Original ‘Wizard’ a classic

In preparation for Sam Raimi’s “Oz the Great and Powerful,” I decided to return to a classic film, director Victor Fleming’s “The Wizard of Oz.” “The Wizard of Oz,” based on L. Frank Baum’s book, was made for a then staggering amount, $2.7 million, and only made $3 million in its initial release. The film gained its classic status after multiple re-releases, television screenings and stage adaptations.

There are plenty of stories surrounding the production of this film from makeup disasters to little people being paid less than the famous dog, Toto. All that aside, this film, its wonderfully famous quotations and musical numbers have managed to enchant year after year with a consistently growing fan base.

“The Wizard of Oz” is Dorothy Gale’s story, a girl who is trapped in naivety, but finds meaning in her life when she is transported to the “merry old land of Oz.” For 20 minutes Fleming presents a sepia-toned first act that reminds viewers of how effective practical effects can be to portray a larger-than-life story. Hollywood could certainly benefit by returning to some of these practical effects such as costuming, makeup and prop work. The main characters in the film look just as good, if not better, as any poorly designed CGI creation does today. You simply cannot beat the makeup work done by artist Jack Dawn. The two standout characters in term of makeup and characterization have to be the Scarecrow and my personal favorite, the Cowardly Lion.

There are points where the acting is a bit cheesy and screams 1920s and ’30s Americana, but these scenes work well establishing the characters and Gale’s original setting.

After an epic tornado throws Dorothy’s life into a tailspin, she crash lands into a new world of color. Many view “The Wizard of Oz” as the first film featuring color, but it was not. The first color film predates “The Wizard of Oz” by 20 years. This common misconception might be because color plays such an important role in this adaptation. Fleming’s scenes in Munchkinland and the Emerald City are less reliant on special effects then Raimi’s new film appears to be, but make up for this with colorful costumes and painted backgrounds that easily transform a Hollywood studio soundstage into a magical land.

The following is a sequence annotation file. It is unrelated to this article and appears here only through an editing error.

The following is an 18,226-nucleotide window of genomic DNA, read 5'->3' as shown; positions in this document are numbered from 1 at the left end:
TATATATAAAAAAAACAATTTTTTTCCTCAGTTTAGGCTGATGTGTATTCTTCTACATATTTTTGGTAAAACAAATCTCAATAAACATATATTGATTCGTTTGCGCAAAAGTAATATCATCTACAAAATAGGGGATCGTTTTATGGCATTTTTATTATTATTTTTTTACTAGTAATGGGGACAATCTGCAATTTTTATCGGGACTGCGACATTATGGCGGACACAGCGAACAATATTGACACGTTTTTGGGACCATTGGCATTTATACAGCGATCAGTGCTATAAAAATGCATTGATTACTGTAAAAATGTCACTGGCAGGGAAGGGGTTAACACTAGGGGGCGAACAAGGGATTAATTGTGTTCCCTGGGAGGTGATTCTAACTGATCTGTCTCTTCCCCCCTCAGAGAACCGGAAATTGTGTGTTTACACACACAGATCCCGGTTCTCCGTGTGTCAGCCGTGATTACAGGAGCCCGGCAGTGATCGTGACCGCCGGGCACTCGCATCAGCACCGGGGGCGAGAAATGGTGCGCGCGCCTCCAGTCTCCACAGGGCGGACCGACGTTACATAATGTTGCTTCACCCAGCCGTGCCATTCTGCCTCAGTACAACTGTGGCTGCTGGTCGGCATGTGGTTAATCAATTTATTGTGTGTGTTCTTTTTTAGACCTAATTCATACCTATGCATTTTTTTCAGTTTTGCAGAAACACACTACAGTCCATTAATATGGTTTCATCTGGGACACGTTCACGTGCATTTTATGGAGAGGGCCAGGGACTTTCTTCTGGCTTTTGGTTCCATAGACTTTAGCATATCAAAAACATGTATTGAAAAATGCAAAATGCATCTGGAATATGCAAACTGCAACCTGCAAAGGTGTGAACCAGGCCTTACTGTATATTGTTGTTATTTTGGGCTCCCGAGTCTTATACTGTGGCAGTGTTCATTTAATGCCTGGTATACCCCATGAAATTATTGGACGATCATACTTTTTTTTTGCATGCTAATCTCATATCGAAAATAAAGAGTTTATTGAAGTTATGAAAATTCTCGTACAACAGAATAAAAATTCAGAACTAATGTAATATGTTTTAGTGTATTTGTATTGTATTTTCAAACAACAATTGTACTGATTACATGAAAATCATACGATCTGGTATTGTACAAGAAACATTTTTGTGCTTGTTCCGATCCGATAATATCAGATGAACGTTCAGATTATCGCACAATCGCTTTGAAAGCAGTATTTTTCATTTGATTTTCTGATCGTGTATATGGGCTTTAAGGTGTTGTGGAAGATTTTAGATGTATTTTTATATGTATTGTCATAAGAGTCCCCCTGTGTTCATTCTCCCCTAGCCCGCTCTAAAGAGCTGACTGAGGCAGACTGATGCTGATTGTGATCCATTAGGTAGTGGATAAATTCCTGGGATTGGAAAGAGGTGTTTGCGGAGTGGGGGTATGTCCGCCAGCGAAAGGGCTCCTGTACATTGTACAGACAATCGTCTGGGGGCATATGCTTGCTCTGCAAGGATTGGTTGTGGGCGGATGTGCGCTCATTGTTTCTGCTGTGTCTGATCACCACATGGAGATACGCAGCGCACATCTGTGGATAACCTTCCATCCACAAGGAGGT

The film has great pacing and uses a variety of shots to further actualize this fictional environment. Fleming and cinematographer Harold Rosson successfully create sequences that echo stage performance, but break from these conventions and create something only film can. One of the best moments is the first appearance of the dreaded Wicked Witch of the West, who appears in a red plume of smoke.

The movie at points is silly and cheesy, but is always entertaining whether it be one of the three guides singing an expository tune or the thrilling yet terrifying barrage of flying monkeys.

The film has aged in spots and may not entertain all the youngsters today, but any lover of film has to see this Baum adaptation. The history surrounding it is nearly as exciting as the film itself and the restorations done in recent years allow the colors to pop more and the tunes to ring true. Treat yourself to a Hollywood classic before seeing Raimi’s prequel, “Oz the Great and Powerful.”

Patrick White

Movie fan Patrick White doesn't spare anyone's feelings when deciding if the latest Hollywood offering is trash or treasure. Catch his reviews on the latest theater and DVD releases in Saturday's paper.

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